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7 Essential Tips for an Amazing Trip to Cuba

Plaza de la Revolución in Havana, Cuba
Plaza de la Revolución in Havana, Cuba

Cuba is a wild and beautiful country. It is an exotic gem in the Caribbean, with stunning beaches, vibrant culture, friendly people and rich history, and until recently it has been a mystery to most travelers. The country has been closed off for years, and although it is now possible to travel to Cuba, the process can be daunting. This post is not for the all-inclusive hotel traveler, it is for those who seek to experience the real Cuba. The type of traveler who sips mojitos with the locals, smokes a Cuban cigar on the street, and orders food from a local street vendor. If you’re one of those travelers, keep reading for my seven essential tips for an amazing trip to Cuba.

1. Documents

Boarding our flight to Cuba with our paperwork and important documents.

You need quite a few documents to enter Cuba, and it's necessary to have them in order before departing on your trip. A valid passport, a tourist card, and the advanced traveler information paperwork are essential. Additionally, US citizens also are required to have travel medical insurance. You will need to bring hard copies of all of your documents and reservations.

  • Tourist card - Green tourist cards are for flights arriving from anywhere other than the US and pink tourist cards are for flights from the US. We are US citizens and flew from Canada and they gave us a green card on the flight for free. Our friend flew from the US and he purchased a pink card during his flight. Check with your airline to make sure they have the tourist card available for you.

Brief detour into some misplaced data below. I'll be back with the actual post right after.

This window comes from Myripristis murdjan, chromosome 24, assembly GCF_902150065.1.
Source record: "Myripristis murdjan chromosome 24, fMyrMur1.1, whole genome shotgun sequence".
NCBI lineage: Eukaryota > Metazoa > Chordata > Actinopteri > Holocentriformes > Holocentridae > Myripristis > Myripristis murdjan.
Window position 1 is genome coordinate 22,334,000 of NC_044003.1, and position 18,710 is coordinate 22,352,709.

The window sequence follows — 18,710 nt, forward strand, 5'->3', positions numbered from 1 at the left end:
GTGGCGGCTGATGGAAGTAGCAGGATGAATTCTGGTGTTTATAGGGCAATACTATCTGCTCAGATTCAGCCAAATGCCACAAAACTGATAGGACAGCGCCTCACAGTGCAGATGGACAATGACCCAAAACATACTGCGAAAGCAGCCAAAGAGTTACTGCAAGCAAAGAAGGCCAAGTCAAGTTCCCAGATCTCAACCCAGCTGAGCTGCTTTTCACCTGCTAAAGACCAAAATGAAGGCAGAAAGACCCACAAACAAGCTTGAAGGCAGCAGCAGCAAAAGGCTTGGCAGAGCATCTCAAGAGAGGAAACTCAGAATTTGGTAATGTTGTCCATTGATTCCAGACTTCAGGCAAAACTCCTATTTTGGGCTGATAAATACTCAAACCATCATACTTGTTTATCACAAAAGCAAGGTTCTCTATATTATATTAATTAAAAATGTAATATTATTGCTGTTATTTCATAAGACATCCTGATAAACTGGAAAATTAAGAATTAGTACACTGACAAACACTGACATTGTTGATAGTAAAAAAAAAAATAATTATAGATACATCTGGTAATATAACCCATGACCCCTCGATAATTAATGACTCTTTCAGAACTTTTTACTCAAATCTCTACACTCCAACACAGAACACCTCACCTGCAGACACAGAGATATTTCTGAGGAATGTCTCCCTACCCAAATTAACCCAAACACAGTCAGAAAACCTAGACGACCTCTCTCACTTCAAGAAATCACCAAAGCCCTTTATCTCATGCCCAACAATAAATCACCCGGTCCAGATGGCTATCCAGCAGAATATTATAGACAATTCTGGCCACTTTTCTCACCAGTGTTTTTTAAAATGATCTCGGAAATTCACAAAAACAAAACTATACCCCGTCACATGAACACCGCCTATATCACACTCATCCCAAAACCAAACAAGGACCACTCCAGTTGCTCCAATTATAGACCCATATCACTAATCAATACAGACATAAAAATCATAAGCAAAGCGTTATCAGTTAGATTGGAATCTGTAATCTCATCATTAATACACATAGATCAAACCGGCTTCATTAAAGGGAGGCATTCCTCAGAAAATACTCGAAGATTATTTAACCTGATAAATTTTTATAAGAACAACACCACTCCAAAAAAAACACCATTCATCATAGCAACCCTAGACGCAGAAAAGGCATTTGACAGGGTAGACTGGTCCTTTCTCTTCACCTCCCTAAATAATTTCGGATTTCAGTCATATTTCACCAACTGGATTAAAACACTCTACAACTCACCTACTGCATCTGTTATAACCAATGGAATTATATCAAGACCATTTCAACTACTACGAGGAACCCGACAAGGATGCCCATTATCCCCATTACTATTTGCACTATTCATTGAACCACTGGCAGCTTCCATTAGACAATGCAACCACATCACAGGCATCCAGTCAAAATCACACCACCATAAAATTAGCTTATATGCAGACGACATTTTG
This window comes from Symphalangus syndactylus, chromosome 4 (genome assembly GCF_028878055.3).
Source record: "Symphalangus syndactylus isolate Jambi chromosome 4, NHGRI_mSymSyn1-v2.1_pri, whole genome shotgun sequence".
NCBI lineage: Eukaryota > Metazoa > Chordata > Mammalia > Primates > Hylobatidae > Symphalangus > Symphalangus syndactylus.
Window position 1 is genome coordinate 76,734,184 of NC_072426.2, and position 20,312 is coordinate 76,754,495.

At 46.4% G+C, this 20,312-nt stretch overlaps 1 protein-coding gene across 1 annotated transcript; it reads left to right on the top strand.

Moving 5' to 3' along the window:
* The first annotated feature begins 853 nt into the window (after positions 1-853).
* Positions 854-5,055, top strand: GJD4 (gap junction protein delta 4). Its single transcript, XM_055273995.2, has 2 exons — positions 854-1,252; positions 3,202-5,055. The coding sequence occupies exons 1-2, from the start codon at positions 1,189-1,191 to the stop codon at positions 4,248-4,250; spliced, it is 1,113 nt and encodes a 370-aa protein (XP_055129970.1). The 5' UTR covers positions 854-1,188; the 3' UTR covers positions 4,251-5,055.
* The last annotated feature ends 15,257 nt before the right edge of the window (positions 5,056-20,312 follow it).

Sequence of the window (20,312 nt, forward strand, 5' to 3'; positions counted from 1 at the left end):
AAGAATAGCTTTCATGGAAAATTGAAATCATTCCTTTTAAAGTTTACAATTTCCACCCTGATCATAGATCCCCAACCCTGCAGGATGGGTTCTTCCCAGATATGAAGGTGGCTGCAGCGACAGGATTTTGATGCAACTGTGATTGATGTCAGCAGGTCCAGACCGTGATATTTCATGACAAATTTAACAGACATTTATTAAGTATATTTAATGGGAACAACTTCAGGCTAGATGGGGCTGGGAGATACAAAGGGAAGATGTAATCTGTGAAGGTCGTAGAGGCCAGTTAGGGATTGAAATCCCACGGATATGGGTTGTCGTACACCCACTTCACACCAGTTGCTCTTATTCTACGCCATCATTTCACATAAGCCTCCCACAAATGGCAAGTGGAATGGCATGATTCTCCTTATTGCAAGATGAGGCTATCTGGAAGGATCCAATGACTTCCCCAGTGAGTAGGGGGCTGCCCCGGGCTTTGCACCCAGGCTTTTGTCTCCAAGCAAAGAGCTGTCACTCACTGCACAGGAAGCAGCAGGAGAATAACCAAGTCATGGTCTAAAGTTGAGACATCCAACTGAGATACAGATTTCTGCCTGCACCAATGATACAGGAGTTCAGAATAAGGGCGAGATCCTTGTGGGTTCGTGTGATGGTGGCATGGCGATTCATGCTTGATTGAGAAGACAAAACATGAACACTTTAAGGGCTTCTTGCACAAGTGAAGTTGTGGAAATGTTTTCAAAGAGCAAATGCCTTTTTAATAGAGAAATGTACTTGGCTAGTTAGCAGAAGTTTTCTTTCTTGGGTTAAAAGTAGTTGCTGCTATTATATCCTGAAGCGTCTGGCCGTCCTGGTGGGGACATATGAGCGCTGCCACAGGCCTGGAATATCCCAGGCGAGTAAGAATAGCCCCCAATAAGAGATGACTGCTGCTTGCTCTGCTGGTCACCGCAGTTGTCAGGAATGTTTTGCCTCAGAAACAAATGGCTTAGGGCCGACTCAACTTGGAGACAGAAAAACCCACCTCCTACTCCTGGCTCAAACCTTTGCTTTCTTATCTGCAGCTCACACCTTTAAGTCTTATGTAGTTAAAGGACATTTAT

• Advanced Traveler Paperwork - Fill out this form two days before your flight,, make sure to print off a copy and bring that with you. We were not allowed to board our flight without this printed document.

2. The 12 Categories of Authorized Travel

We heard a lot of talk about categorizing our trip to Cuba. U.S. citizens are currently prohibited from traveling to Cuba for tourism purposes, so you’ll need to fit into one of the 12 categories of authorized travel. You will be asked about this on some paperwork and when booking accommodations, like AirBnB. Long story short, the best category to select for US citizens is, support for the Cuban people, i.e. tourism.

Vintage car in Havana, Cuba
Vintage beauty

3. Offline Google Maps and Tourist Maps

While Cuba is generally a safe country to explore, it can be challenging to find your way around. The streets are a bit tricky to navigate, and it is highly recommended to have some sort of map with you. It will be helpful while exploring the city, especially when it comes to finding your accommodation. Before you arrive, download the offline version of Google Maps, this will definitely come in handy. Or you can purchase a good old fashioned printed map and/or guidebook from the tourist visitor center for easy navigation.

Guidebooks and maps for Cuba
Guidebooks from 2003, local maps, and cafecito...doesn't get much better than this!